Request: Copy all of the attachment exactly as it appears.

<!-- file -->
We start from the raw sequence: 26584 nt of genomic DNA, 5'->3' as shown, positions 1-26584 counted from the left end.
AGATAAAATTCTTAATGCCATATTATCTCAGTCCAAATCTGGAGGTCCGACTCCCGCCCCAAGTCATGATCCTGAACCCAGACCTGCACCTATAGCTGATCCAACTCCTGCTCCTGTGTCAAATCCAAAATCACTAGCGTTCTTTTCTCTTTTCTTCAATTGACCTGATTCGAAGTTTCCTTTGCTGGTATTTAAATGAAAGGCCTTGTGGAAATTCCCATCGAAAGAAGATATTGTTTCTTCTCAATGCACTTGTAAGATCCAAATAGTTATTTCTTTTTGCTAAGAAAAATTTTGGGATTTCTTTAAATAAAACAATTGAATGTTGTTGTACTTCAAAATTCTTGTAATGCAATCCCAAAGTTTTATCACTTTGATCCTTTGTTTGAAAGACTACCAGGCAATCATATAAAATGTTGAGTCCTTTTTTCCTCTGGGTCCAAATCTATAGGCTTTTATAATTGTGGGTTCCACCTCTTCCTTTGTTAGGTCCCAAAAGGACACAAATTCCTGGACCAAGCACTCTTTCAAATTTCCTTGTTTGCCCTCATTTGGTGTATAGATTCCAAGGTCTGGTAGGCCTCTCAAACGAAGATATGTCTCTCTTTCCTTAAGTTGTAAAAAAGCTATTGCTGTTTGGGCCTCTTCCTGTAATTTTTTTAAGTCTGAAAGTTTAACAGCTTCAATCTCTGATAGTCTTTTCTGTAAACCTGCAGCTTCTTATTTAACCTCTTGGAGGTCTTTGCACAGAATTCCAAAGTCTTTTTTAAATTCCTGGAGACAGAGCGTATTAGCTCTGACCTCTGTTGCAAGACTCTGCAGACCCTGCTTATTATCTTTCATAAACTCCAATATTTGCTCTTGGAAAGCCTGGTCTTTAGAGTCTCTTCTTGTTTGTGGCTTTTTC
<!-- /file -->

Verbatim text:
We start from the raw sequence: 26584 nt of genomic DNA, 5'->3' as shown, positions 1-26584 counted from the left end.
AGATAAAATTCTTAATGCCATATTATCTCAGTCCAAATCTGGAGGTCCGACTCCCGCCCCAAGTCATGATCCTGAACCCAGACCTGCACCTATAGCTGATCCAACTCCTGCTCCTGTGTCAAATCCAAAATCACTAGCGTTCTTTTCTCTTTTCTTCAATTGACCTGATTCGAAGTTTCCTTTGCTGGTATTTAAATGAAAGGCCTTGTGGAAATTCCCATCGAAAGAAGATATTGTTTCTTCTCAATGCACTTGTAAGATCCAAATAGTTATTTCTTTTTGCTAAGAAAAATTTTGGGATTTCTTTAAATAAAACAATTGAATGTTGTTGTACTTCAAAATTCTTGTAATGCAATCCCAAAGTTTTATCACTTTGATCCTTTGTTTGAAAGACTACCAGGCAATCATATAAAATGTTGAGTCCTTTTTTCCTCTGGGTCCAAATCTATAGGCTTTTATAATTGTGGGTTCCACCTCTTCCTTTGTTAGGTCCCAAAAGGACACAAATTCCTGGACCAAGCACTCTTTCAAATTTCCTTGTTTGCCCTCATTTGGTGTATAGATTCCAAGGTCTGGTAGGCCTCTCAAACGAAGATATGTCTCTCTTTCCTTAAGTTGTAAAAAAGCTATTGCTGTTTGGGCCTCTTCCTGTAATTTTTTTAAGTCTGAAAGTTTAACAGCTTCAATCTCTGATAGTCTTTTCTGTAAACCTGCAGCTTCTTATTTAACCTCTTGGAGGTCTTTGCACAGAATTCCAAAGTCTTTTTTAAATTCCTGGAGACAGAGCGTATTAGCTCTGACCTCTGTTGCAAGACTCTGCAGACCCTGCTTATTATCTTTCATAAACTCCAATATTTGCTCTTGGAAAGCCTGGTCTTTAGAGTCTCTTCTTGTTTGTGGCTTTTTC